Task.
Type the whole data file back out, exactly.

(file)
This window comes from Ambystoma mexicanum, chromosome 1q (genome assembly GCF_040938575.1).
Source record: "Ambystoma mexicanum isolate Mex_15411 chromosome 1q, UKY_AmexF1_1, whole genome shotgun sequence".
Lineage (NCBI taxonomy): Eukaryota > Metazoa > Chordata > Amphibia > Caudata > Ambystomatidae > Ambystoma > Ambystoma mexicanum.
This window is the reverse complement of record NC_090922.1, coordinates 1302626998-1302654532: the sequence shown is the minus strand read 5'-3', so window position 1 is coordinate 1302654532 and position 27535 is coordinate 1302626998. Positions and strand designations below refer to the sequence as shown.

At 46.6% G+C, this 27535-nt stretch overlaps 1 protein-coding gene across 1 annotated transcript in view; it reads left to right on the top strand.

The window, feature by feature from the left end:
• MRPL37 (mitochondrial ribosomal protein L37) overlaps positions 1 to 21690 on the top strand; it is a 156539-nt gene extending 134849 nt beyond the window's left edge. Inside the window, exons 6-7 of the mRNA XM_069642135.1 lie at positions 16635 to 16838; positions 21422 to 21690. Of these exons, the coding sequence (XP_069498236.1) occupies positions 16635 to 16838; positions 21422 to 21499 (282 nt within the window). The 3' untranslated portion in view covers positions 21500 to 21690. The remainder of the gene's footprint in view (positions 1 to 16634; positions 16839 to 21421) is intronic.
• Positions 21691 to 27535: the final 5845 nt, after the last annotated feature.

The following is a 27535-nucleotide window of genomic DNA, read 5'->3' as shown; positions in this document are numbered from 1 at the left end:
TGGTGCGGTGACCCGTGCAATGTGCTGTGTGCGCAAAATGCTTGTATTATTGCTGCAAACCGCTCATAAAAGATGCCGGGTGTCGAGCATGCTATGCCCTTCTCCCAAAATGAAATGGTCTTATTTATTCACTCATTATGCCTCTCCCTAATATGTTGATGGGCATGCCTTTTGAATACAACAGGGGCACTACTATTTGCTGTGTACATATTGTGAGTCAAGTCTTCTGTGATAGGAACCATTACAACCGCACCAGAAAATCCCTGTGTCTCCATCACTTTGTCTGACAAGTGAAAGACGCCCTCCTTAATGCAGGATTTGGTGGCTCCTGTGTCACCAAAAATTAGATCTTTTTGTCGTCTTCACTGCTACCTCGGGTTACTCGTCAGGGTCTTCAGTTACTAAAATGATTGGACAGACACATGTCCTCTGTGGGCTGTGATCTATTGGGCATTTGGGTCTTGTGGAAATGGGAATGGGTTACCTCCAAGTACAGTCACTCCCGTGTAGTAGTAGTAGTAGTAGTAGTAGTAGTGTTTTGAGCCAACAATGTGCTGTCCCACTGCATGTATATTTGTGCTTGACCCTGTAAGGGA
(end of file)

This window comes from Ambystoma mexicanum, chromosome 1q (genome assembly GCF_040938575.1).
Source record: "Ambystoma mexicanum isolate Mex_15411 chromosome 1q, UKY_AmexF1_1, whole genome shotgun sequence".
Lineage (NCBI taxonomy): Eukaryota > Metazoa > Chordata > Amphibia > Caudata > Ambystomatidae > Ambystoma > Ambystoma mexicanum.
This window is the reverse complement of record NC_090922.1, coordinates 1302626998-1302654532: the sequence shown is the minus strand read 5'-3', so window position 1 is coordinate 1302654532 and position 27535 is coordinate 1302626998. Positions and strand designations below refer to the sequence as shown.

At 46.6% G+C, this 27535-nt stretch overlaps 1 protein-coding gene across 1 annotated transcript in view; it reads left to right on the top strand.

The window, feature by feature from the left end:
• MRPL37 (mitochondrial ribosomal protein L37) overlaps positions 1 to 21690 on the top strand; it is a 156539-nt gene extending 134849 nt beyond the window's left edge. Inside the window, exons 6-7 of the mRNA XM_069642135.1 lie at positions 16635 to 16838; positions 21422 to 21690. Of these exons, the coding sequence (XP_069498236.1) occupies positions 16635 to 16838; positions 21422 to 21499 (282 nt within the window). The 3' untranslated portion in view covers positions 21500 to 21690. The remainder of the gene's footprint in view (positions 1 to 16634; positions 16839 to 21421) is intronic.
• Positions 21691 to 27535: the final 5845 nt, after the last annotated feature.

The following is a 27535-nucleotide window of genomic DNA, read 5'->3' as shown; positions in this document are numbered from 1 at the left end:
TGGTGCGGTGACCCGTGCAATGTGCTGTGTGCGCAAAATGCTTGTATTATTGCTGCAAACCGCTCATAAAAGATGCCGGGTGTCGAGCATGCTATGCCCTTCTCCCAAAATGAAATGGTCTTATTTATTCACTCATTATGCCTCTCCCTAATATGTTGATGGGCATGCCTTTTGAATACAACAGGGGCACTACTATTTGCTGTGTACATATTGTGAGTCAAGTCTTCTGTGATAGGAACCATTACAACCGCACCAGAAAATCCCTGTGTCTCCATCACTTTGTCTGACAAGTGAAAGACGCCCTCCTTAATGCAGGATTTGGTGGCTCCTGTGTCACCAAAAATTAGATCTTTTTGTCGTCTTCACTGCTACCTCGGGTTACTCGTCAGGGTCTTCAGTTACTAAAATGATTGGACAGACACATGTCCTCTGTGGGCTGTGATCTATTGGGCATTTGGGTCTTGTGGAAATGGGAATGGGTTACCTCCAAGTACAGTCACTCCCGTGTAGTAGTAGTAGTAGTAGTAGTAGTAGTGTTTTGAGCCAACAATGTGCTGTCCCACTGCATGTATATTTGTGCTTGACCCTGTAAGGGA